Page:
I search for jobs best after 1 a.m. My friends who troll the night start to drop off and it's just me, a little background noise, and a screen of "Posted Today."
I feel more audacious than hopeless at this hour. I click anything: "Fellowship in Germany"; "Senior Executive"; "Advice Columnist." Two out of three of those sound reasonable, don't they? I gloss over "5-7 years of experience," mouth "Yeah, yeah, yeah."
At this hour I'm getting ahead, I think. That or playing the nightly game of bursts of text before sleep.
For a long while I struggled with the difference between "I want to be a writer" and "I am a writer." I thought the latter only came to fruition upon publication. Someone else saying, "These words work."
I had friends who were very casual gymnasts. At practice they did a few tumbling passes, nothing difficult, and spent the rest of the time planning our weekend's social events and team T-shirts. But should anyone ask, they proudly stated, "I'm a gymnast." They weren't "trying to be" or "wanting" or "well, I do gymnastics but I'm not as good as the other girls." In their eyes, they were the real thing.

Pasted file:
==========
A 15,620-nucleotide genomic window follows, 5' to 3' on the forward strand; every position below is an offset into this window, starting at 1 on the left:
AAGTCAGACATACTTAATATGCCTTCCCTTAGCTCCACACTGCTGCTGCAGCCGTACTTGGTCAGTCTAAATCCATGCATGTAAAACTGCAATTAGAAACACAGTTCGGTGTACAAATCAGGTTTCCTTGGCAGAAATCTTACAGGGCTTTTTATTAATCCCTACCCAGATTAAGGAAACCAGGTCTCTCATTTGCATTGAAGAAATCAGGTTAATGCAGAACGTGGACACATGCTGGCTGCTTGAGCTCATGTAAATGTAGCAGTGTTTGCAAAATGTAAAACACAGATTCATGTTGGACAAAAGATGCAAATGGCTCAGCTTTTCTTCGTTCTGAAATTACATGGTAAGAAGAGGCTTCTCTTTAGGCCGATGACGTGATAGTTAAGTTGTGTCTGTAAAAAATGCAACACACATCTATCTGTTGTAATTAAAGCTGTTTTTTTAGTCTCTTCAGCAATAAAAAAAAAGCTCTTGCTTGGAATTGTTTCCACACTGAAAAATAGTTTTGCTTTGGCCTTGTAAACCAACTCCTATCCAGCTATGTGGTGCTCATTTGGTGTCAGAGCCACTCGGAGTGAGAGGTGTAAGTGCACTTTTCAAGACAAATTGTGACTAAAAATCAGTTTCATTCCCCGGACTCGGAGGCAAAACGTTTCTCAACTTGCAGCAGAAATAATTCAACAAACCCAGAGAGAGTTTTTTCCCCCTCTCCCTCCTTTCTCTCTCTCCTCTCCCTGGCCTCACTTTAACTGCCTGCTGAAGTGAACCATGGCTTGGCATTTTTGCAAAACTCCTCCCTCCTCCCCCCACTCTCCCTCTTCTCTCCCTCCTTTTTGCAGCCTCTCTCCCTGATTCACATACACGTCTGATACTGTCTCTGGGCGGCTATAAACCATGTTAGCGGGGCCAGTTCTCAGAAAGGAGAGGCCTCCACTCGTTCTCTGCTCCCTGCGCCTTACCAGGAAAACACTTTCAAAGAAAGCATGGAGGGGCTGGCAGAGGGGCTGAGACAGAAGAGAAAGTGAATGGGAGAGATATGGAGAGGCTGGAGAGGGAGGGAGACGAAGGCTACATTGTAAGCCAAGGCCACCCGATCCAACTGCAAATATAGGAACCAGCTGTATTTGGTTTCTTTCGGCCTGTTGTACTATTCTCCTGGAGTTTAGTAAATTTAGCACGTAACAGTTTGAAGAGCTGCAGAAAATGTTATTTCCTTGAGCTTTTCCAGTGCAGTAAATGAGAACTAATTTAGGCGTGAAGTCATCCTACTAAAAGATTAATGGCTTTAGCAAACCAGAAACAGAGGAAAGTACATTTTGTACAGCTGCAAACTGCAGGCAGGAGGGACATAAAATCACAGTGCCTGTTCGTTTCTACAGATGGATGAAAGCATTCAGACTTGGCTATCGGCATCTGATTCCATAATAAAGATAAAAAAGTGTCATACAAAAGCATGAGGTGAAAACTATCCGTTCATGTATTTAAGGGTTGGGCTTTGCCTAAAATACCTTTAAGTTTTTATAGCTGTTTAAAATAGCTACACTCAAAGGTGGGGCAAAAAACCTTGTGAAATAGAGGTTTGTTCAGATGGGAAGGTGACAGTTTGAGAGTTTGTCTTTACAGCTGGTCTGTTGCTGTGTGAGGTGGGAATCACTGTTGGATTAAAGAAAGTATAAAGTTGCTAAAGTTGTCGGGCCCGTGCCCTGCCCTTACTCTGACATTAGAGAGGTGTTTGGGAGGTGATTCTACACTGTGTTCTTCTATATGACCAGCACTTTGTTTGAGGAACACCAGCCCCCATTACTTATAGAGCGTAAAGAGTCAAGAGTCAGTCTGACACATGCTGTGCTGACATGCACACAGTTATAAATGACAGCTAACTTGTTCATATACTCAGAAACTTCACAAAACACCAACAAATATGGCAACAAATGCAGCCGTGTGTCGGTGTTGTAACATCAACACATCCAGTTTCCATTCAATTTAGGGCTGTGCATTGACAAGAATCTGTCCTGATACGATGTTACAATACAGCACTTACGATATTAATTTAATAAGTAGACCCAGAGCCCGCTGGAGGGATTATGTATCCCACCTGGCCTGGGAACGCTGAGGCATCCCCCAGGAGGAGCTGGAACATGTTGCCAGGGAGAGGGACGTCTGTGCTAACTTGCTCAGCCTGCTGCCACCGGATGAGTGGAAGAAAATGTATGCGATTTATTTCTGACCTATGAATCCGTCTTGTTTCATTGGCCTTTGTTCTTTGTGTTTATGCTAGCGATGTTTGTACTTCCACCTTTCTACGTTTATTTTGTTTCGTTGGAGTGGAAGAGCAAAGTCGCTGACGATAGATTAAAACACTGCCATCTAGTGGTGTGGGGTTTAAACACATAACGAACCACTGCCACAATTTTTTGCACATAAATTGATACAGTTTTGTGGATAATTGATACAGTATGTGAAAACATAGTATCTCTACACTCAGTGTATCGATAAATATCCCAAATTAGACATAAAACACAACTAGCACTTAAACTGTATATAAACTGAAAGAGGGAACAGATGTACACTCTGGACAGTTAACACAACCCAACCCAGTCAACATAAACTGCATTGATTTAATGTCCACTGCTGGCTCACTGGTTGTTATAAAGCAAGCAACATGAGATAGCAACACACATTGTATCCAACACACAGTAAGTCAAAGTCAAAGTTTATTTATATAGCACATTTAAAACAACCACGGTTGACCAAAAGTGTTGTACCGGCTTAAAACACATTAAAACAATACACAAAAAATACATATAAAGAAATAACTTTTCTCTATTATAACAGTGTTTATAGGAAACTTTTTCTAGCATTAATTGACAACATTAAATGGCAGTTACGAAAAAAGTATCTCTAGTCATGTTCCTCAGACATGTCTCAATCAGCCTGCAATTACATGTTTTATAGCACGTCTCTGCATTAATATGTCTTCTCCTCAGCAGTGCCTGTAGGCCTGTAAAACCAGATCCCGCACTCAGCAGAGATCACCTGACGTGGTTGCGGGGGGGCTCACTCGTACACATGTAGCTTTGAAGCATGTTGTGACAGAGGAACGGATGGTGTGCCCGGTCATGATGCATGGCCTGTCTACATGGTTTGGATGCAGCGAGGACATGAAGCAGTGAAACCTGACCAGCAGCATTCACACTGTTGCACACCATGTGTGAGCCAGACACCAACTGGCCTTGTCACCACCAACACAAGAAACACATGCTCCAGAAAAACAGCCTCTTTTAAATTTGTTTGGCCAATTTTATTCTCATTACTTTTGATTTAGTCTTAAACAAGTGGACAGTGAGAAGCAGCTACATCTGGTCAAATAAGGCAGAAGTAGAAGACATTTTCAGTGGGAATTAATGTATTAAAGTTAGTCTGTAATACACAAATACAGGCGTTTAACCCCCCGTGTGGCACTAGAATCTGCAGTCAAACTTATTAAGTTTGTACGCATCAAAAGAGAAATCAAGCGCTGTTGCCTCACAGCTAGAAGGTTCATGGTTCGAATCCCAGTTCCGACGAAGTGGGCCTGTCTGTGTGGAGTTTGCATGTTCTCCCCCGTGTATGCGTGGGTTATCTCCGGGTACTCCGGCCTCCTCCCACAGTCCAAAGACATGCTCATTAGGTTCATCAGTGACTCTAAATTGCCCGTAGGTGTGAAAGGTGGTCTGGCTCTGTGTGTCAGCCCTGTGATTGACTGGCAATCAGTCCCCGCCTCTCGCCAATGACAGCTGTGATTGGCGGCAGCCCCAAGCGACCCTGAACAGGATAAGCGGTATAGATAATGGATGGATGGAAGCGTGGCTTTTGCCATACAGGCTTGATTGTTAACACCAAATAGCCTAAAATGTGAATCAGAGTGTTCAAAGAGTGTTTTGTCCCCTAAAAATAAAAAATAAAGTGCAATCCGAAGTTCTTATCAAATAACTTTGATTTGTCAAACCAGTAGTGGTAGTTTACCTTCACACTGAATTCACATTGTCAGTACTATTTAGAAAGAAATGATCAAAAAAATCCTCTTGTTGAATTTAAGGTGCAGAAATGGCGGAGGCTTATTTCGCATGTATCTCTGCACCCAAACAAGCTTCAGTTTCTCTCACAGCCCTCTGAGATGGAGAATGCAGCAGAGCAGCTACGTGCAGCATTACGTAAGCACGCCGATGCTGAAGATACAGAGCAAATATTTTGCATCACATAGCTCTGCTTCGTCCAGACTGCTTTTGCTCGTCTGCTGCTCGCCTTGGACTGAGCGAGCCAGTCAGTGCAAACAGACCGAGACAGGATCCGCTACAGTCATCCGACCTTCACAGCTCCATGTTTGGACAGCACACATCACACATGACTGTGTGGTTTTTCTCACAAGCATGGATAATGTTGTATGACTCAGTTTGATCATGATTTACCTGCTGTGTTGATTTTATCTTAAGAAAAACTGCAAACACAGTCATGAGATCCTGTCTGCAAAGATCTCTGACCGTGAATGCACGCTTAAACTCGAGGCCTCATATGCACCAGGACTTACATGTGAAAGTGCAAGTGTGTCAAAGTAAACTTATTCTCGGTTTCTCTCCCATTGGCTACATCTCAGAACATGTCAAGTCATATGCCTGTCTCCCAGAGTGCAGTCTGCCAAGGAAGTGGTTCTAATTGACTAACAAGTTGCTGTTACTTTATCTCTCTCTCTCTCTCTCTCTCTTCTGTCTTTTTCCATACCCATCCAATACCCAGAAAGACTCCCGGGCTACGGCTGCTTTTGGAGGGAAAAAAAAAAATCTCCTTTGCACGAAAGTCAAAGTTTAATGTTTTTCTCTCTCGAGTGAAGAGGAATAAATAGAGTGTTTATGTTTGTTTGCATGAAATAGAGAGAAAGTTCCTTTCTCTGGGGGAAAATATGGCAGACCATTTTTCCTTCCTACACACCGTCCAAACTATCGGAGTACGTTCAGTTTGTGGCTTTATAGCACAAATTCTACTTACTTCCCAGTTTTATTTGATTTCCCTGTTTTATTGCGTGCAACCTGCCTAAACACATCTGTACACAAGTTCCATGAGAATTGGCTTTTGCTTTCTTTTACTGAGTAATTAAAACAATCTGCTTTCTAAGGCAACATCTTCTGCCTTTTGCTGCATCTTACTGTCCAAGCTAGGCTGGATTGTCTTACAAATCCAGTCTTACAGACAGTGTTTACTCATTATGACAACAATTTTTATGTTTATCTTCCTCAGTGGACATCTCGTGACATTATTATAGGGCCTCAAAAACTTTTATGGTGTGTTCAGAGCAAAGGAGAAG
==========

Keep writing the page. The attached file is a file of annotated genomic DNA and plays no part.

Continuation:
In my junior year of college, I started to understand. It was the first time I felt I was in a community of writers outside of writing emo Open Diary poems with my high school friends. Our class, lunch, outside conversations began with writing and spiraled elsewhere. But we held that in common: the telling of stories, both wanting to and doing so. And I was doing so, almost every day.
"You're only a writer on the days you write," one of our teachers said--a great mantra but also one that speaks to the writer as a construction of the self rather than of an outsider's subjectivity.
I write. I've been published. On occasion, I've earned money from my writing. Yet sometimes I still want to say, "I want to be a writer." Why "wanting" and not "being"? Too many years in the habit of over-modesty. Why not declare it so?
"What do you do?" the trapeze guy asks as I roll off the net.
"I'm a writer," I say.
"What do you write?"
"Non-fiction. And I've written a novel."
"Yeah? Is it the Great American Novel?"
"You'll have to find out." I grin.
A joking cockiness--it's unfamiliar. But not quite wrong.